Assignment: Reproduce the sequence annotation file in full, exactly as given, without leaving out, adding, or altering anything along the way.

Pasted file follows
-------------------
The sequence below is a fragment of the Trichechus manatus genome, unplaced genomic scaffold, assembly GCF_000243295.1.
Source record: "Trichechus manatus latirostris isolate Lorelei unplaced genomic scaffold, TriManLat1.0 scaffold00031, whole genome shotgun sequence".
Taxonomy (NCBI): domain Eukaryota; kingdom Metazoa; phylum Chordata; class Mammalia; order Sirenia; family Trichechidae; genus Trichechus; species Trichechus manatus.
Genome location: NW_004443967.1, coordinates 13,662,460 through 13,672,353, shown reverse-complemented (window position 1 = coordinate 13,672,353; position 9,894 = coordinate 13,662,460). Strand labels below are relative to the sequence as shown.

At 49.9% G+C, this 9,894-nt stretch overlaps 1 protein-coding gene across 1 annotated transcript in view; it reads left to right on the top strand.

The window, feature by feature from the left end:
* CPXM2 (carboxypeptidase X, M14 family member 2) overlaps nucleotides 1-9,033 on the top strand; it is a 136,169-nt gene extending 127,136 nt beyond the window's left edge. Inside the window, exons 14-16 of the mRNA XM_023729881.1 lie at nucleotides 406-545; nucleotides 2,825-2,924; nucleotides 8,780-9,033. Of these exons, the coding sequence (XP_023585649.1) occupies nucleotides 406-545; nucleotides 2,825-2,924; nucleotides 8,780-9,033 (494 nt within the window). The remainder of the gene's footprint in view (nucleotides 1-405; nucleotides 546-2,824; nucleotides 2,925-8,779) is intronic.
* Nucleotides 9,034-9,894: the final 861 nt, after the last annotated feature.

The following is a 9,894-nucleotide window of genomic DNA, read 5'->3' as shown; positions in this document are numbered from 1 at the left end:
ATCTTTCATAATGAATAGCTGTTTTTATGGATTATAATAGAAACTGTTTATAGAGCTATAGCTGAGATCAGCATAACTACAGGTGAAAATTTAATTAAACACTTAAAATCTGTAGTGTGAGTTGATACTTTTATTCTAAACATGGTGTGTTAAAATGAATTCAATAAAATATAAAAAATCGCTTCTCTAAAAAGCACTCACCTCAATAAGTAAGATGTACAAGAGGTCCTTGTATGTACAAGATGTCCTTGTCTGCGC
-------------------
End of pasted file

The sequence below is a fragment of the Trichechus manatus genome, unplaced genomic scaffold, assembly GCF_000243295.1.
Source record: "Trichechus manatus latirostris isolate Lorelei unplaced genomic scaffold, TriManLat1.0 scaffold00031, whole genome shotgun sequence".
Taxonomy (NCBI): domain Eukaryota; kingdom Metazoa; phylum Chordata; class Mammalia; order Sirenia; family Trichechidae; genus Trichechus; species Trichechus manatus.
Genome location: NW_004443967.1, coordinates 13,662,460 through 13,672,353, shown reverse-complemented (window position 1 = coordinate 13,672,353; position 9,894 = coordinate 13,662,460). Strand labels below are relative to the sequence as shown.

At 49.9% G+C, this 9,894-nt stretch overlaps 1 protein-coding gene across 1 annotated transcript in view; it reads left to right on the top strand.

The window, feature by feature from the left end:
* CPXM2 (carboxypeptidase X, M14 family member 2) overlaps nucleotides 1-9,033 on the top strand; it is a 136,169-nt gene extending 127,136 nt beyond the window's left edge. Inside the window, exons 14-16 of the mRNA XM_023729881.1 lie at nucleotides 406-545; nucleotides 2,825-2,924; nucleotides 8,780-9,033. Of these exons, the coding sequence (XP_023585649.1) occupies nucleotides 406-545; nucleotides 2,825-2,924; nucleotides 8,780-9,033 (494 nt within the window). The remainder of the gene's footprint in view (nucleotides 1-405; nucleotides 546-2,824; nucleotides 2,925-8,779) is intronic.
* Nucleotides 9,034-9,894: the final 861 nt, after the last annotated feature.

The following is a 9,894-nucleotide window of genomic DNA, read 5'->3' as shown; positions in this document are numbered from 1 at the left end:
ATCTTTCATAATGAATAGCTGTTTTTATGGATTATAATAGAAACTGTTTATAGAGCTATAGCTGAGATCAGCATAACTACAGGTGAAAATTTAATTAAACACTTAAAATCTGTAGTGTGAGTTGATACTTTTATTCTAAACATGGTGTGTTAAAATGAATTCAATAAAATATAAAAAATCGCTTCTCTAAAAAGCACTCACCTCAATAAGTAAGATGTACAAGAGGTCCTTGTATGTACAAGATGTCCTTGTCTGCGC